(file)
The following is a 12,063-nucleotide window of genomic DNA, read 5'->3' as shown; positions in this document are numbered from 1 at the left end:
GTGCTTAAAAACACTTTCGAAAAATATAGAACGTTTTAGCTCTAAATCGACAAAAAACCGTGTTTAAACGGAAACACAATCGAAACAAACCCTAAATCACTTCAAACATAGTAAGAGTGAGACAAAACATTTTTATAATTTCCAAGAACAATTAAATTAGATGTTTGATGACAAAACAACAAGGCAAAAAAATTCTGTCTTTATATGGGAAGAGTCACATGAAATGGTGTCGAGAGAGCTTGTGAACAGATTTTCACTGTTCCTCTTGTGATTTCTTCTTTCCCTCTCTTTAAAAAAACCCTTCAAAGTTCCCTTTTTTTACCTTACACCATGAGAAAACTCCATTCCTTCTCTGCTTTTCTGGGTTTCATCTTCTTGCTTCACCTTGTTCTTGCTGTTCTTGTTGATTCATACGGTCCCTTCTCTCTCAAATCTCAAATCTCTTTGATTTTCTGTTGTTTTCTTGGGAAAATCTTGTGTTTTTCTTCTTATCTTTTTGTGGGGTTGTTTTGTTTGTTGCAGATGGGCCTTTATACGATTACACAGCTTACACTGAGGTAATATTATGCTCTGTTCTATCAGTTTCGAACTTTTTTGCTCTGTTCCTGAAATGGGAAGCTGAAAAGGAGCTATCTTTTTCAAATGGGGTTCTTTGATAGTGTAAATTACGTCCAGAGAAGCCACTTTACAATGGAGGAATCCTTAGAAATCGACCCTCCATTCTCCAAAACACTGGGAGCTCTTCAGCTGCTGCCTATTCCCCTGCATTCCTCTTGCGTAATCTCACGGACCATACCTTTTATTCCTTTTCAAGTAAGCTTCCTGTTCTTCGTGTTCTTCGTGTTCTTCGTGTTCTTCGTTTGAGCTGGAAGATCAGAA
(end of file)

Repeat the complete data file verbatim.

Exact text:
The following is a 12,063-nucleotide window of genomic DNA, read 5'->3' as shown; positions in this document are numbered from 1 at the left end:
GTGCTTAAAAACACTTTCGAAAAATATAGAACGTTTTAGCTCTAAATCGACAAAAAACCGTGTTTAAACGGAAACACAATCGAAACAAACCCTAAATCACTTCAAACATAGTAAGAGTGAGACAAAACATTTTTATAATTTCCAAGAACAATTAAATTAGATGTTTGATGACAAAACAACAAGGCAAAAAAATTCTGTCTTTATATGGGAAGAGTCACATGAAATGGTGTCGAGAGAGCTTGTGAACAGATTTTCACTGTTCCTCTTGTGATTTCTTCTTTCCCTCTCTTTAAAAAAACCCTTCAAAGTTCCCTTTTTTTACCTTACACCATGAGAAAACTCCATTCCTTCTCTGCTTTTCTGGGTTTCATCTTCTTGCTTCACCTTGTTCTTGCTGTTCTTGTTGATTCATACGGTCCCTTCTCTCTCAAATCTCAAATCTCTTTGATTTTCTGTTGTTTTCTTGGGAAAATCTTGTGTTTTTCTTCTTATCTTTTTGTGGGGTTGTTTTGTTTGTTGCAGATGGGCCTTTATACGATTACACAGCTTACACTGAGGTAATATTATGCTCTGTTCTATCAGTTTCGAACTTTTTTGCTCTGTTCCTGAAATGGGAAGCTGAAAAGGAGCTATCTTTTTCAAATGGGGTTCTTTGATAGTGTAAATTACGTCCAGAGAAGCCACTTTACAATGGAGGAATCCTTAGAAATCGACCCTCCATTCTCCAAAACACTGGGAGCTCTTCAGCTGCTGCCTATTCCCCTGCATTCCTCTTGCGTAATCTCACGGACCATACCTTTTATTCCTTTTCAAGTAAGCTTCCTGTTCTTCGTGTTCTTCGTGTTCTTCGTGTTCTTCGTTTGAGCTGGAAGATCAGAA